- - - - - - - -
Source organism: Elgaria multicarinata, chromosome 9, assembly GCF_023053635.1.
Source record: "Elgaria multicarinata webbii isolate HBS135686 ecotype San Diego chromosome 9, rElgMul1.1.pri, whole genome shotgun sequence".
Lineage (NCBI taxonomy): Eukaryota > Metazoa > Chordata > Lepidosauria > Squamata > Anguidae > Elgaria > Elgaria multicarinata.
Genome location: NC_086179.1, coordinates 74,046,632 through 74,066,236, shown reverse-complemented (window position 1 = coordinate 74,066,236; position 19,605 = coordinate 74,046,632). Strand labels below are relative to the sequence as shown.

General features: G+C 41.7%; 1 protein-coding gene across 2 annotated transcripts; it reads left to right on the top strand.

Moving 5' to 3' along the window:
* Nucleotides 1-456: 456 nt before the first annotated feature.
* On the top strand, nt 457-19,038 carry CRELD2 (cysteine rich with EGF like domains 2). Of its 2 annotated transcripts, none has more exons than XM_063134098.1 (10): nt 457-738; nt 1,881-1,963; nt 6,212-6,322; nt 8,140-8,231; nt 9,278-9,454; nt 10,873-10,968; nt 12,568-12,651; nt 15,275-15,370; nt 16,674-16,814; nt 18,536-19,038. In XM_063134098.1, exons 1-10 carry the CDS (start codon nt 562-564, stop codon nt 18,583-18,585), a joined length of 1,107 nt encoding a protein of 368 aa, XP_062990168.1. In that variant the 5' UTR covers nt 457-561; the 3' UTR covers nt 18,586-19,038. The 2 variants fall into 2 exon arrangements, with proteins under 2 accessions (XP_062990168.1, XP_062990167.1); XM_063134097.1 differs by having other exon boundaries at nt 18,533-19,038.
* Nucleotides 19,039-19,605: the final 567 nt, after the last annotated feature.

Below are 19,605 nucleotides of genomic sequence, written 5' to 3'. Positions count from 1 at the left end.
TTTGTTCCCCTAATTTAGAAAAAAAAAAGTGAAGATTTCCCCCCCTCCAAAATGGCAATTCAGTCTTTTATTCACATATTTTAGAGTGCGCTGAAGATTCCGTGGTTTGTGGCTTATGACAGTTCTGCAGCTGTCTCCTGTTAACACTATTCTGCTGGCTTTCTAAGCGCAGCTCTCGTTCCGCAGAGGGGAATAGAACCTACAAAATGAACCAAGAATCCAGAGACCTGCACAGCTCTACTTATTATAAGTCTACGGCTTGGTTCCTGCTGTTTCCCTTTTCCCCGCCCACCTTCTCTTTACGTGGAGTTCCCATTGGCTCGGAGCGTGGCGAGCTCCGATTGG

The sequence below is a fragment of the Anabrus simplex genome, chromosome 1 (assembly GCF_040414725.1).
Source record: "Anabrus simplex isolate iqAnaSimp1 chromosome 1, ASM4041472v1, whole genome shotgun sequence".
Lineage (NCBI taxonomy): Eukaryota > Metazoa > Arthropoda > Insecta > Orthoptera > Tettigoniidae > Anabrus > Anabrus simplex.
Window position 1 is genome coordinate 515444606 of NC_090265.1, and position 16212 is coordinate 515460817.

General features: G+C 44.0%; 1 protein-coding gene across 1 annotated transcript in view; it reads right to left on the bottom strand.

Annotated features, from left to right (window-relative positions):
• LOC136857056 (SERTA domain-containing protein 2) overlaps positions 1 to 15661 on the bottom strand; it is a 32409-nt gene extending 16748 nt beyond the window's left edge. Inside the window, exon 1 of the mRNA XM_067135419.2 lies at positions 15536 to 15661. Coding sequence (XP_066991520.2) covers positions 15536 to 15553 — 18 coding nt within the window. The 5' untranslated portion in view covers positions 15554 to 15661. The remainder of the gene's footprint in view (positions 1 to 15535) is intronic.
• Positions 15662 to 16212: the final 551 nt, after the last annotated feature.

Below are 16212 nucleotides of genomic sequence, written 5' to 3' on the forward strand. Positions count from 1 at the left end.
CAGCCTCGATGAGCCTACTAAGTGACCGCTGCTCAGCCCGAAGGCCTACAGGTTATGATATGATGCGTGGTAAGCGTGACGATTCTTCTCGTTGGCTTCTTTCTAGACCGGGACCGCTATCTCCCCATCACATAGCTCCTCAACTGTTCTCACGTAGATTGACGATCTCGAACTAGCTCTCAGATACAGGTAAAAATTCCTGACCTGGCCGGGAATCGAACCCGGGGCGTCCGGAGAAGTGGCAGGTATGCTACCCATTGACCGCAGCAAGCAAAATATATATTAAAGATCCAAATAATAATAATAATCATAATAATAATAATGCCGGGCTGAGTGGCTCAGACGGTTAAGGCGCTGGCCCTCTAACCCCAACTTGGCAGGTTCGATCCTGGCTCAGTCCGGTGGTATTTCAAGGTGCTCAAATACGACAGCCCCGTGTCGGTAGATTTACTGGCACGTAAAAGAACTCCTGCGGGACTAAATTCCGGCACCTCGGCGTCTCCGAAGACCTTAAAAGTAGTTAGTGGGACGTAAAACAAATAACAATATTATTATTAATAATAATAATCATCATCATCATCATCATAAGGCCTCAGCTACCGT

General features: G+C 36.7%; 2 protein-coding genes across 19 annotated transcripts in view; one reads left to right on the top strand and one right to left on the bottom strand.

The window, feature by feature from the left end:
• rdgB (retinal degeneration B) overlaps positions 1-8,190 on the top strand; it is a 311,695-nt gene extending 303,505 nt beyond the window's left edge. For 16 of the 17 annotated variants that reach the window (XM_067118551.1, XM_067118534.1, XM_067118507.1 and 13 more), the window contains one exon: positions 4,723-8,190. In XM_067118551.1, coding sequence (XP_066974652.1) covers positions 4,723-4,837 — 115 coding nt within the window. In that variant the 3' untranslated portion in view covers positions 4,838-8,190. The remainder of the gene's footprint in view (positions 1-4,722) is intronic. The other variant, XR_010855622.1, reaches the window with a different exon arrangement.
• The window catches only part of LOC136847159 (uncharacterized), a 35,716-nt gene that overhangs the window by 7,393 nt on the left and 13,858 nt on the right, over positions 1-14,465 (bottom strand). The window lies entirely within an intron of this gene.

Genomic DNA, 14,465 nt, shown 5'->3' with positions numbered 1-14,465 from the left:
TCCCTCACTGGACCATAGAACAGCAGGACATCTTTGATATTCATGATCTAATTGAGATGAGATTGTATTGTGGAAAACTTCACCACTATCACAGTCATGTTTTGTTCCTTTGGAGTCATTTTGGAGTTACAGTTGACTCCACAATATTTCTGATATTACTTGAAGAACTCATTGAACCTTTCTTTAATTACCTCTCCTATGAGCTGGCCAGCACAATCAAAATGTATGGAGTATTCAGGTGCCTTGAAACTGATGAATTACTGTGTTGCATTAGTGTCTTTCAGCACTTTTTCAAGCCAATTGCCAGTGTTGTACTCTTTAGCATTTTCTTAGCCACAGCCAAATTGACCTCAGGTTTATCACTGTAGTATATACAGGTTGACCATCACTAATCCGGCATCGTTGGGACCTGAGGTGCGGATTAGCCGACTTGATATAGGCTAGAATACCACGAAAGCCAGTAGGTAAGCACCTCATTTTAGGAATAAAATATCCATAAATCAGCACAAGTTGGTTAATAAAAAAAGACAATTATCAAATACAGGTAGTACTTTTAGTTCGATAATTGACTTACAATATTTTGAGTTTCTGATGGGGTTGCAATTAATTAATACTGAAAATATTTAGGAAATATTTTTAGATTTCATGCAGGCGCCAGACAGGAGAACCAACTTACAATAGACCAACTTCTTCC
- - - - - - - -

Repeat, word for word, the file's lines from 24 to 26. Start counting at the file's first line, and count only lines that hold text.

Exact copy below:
• rdgB (retinal degeneration B) overlaps positions 1-8,190 on the top strand; it is a 311,695-nt gene extending 303,505 nt beyond the window's left edge. For 16 of the 17 annotated variants that reach the window (XM_067118551.1, XM_067118534.1, XM_067118507.1 and 13 more), the window contains one exon: positions 4,723-8,190. In XM_067118551.1, coding sequence (XP_066974652.1) covers positions 4,723-4,837 — 115 coding nt within the window. In that variant the 3' untranslated portion in view covers positions 4,838-8,190. The remainder of the gene's footprint in view (positions 1-4,722) is intronic. The other variant, XR_010855622.1, reaches the window with a different exon arrangement.
• The window catches only part of LOC136847159 (uncharacterized), a 35,716-nt gene that overhangs the window by 7,393 nt on the left and 13,858 nt on the right, over positions 1-14,465 (bottom strand). The window lies entirely within an intron of this gene.

Genomic DNA, 14,465 nt, shown 5'->3' with positions numbered 1-14,465 from the left: